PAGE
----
Key leaders expect the 2012 legislative session to wrap up sometime next week, but big decisions remain on budget issues and an agreement on property tax reform.

(O. Kay Henderson/Radio Iowa)

Branstad to speak at Republican Party Convention in Stuart today

News

April 21st, 2012 by Ric Hanson

Governor Terry Branstad will be the featured speaker this (Saturday) afternoon at the Republican Party of Iowa’s 3rd District Convention, in Stuart. The district convention takes place at the Stuart High School, beginning at 9:30-a.m.  Branstad is scheduled to address the convention at 2-p.m.

Other Iowa GOP District Conventions will be held today in Grinnell, Mt. Pleasant, and Fort Dodge.

Culver: Iowa Power Fund was ‘right thing to do’ – cites Shen. Algae plant as example

Ag/Outdoor, News

April 21st, 2012 by Ric Hanson

IOWA CITY, Iowa (AP) – Former Iowa Governor Chet Culver says his program to support renewable energy research and development has been “wildly successful” even if only a fraction of the money has been spent. Culver pointed to a plant in Shenandoah that is growing algae as an example of a success story from the Iowa Power Fund. He says construction on a cellulosic ethanol plant is under way in Emmetsburg, and a second plant is moving forward. Culver says those three projects alone, if they come to fruition, would justify the state’s $71 million investment in the fund.  Culver reacted Friday to an investigation by The Associated Press that found a third of the fund’s money has been spent, five years after its creation. He says the fund has been careful with tax dollars.

Audubon County Deputy becomes Guthrie County’s newest Deputy next week

News

April 21st, 2012 by Ric Hanson

The Guthrie County Board of Supervisors have unanimously approved a request by Sheriff Marty Arganbright, to hire a deputy to replace one of his men, who went to work for the Guthrie Center Police Department. The man Arganbright hired to replace Neil Lemke, was Audubon County Sheriff’s Deputy Kent Gries, who is scheduled to begin his duties with Guthrie County, on April 25th.

The 26-year old Gries is a K-9 officer, who served with the Carroll County Juvenile Detention Center and Coon Rapids Police Department, before becoming a deputy in Audubon County. According to the Guthrie Center Times, Sheriff Arganbright told the Board of Supervisors last Tuesday, that Gries is interested in training a dual purpose replacement dog for K-9 Raven, who retired from the force last year.

Gries, he said, would like the force to train a combination tracker/drug dog. In comparison, Raven was trained only as a drug dog. If a dog is purchased to replace Raven, Arganbright said it will be accomplished through private donations, and not taxpayer funds. He also noted that there was still nearly $2,500 in Raven’s account which could be applied to a new dog.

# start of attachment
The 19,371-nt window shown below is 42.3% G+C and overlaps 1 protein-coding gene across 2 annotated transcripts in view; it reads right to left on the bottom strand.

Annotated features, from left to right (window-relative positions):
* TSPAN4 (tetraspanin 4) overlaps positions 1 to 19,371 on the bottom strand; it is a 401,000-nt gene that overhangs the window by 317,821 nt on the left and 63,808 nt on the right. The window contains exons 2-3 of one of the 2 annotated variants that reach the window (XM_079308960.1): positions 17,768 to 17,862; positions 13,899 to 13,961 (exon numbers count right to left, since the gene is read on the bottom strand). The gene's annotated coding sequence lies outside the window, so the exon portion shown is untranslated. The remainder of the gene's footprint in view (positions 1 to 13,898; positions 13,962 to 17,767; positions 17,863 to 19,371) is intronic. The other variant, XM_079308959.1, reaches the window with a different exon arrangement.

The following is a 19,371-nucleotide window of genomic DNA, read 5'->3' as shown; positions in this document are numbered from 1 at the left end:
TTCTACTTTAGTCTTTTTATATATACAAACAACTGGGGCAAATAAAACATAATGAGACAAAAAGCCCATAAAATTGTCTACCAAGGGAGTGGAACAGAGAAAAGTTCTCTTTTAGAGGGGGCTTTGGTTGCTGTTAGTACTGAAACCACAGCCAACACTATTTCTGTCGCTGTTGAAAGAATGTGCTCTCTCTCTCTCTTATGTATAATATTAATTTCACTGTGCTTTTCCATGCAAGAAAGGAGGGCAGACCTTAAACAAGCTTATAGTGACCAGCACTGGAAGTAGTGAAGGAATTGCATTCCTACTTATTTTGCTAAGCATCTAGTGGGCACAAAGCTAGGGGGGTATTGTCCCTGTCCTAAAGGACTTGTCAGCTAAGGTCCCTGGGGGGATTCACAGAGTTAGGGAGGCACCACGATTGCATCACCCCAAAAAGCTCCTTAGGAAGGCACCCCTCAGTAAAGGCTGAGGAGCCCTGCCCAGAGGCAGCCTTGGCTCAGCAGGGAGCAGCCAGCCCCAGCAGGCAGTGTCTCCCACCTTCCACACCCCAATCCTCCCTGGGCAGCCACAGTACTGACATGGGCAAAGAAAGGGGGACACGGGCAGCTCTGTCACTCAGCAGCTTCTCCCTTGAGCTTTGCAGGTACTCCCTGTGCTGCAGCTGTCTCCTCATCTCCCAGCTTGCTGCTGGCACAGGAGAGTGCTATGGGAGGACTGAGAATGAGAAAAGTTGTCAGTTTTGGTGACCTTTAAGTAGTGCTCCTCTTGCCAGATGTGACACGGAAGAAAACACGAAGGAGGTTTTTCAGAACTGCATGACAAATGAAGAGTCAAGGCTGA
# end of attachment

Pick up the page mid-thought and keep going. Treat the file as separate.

Vilsack says Army Corps river management must be “more flexible”

News

April 21st, 2012 by Ric Hanson

U.S. Ag Secretary Tom Vilsack is suggesting the Army Corps of Engineers should be more nimble in responding to weather events that impact the agency’s management of the Missouri River. “It would be well for the Army Corps to be more attentive to the needs and to listen more closely to the concerns along the river systems. I think there’s a tendency for the Army Corps to say, ‘Hey, we’ve got the answer,’” Vilsack says. “You know, you really have to have better dialogue and better communication with folks.”

Farmers and others along the Missouri River have complained about the way the Corps managed the release of water from upstream dams last year — leading to massive, long-term flooding along the river corridor. Vilsack says the Corps needs to build “more flexibility” into its management plan for the Missouri. “When they saw record snowfalls and snowpack, there should have been, ‘Hey, how does this fit into our overall strategy and does it still fit and does it still work?’” Vilsack says. “We’re seeing more extreme weather conditions and I think that put the emphasis and a requirement on all of us to constantly rethink whether or not our assumptions were correct in whatever plan we’ve developed.”

Vilsack says the Corps should “be more engaged” in an on-going review of its management plan for the Missouri or any other river. “Not just well, ‘Well, we’ve done this plan and we’ve put a lot of effort into it and we can park that plan and we can just work that plan because it’s the right plan,’” Vilsack says. “Well, maybe it was the right plan at the time. Who knows? But you now have changing weather conditions and you should be saying, ‘Does this plan still fit?’” Vilsack, a former Iowa governor, made his comments Friday, during and after taping of an appearance on Iowa Public Television’s “Iowa Press” program, which airs Sunday.

(O. Kay Henderson/Radio Iowa)

Randolph post office headed for closure

News

April 21st, 2012 by Ric Hanson

DES MOINES, Iowa (AP) — The post office in the Fremont County town of Randolph may be headed for closure after the Postal Regulatory Commission voted 2 to 2 on an appeal by the city’s mayor to keep it open. A tie vote means the appeal loses and the closing moves forward. The Postal Service, on track to lose $14 billion by year’s end, wants to close thousands of post offices. Many are small rural operations like Randolph, a town of 170 people in southwest Iowa. Closures are likely to begin in late May or early June unless Congress passes a bill to shore up postal finances. The Senate begins debate on a bill Tuesday. Despite Mayor Vance Trively’s appeal, a commission order posted Thursday affirmed the closing. The estimated annual savings by closing Randolph’s post office is about $45,000.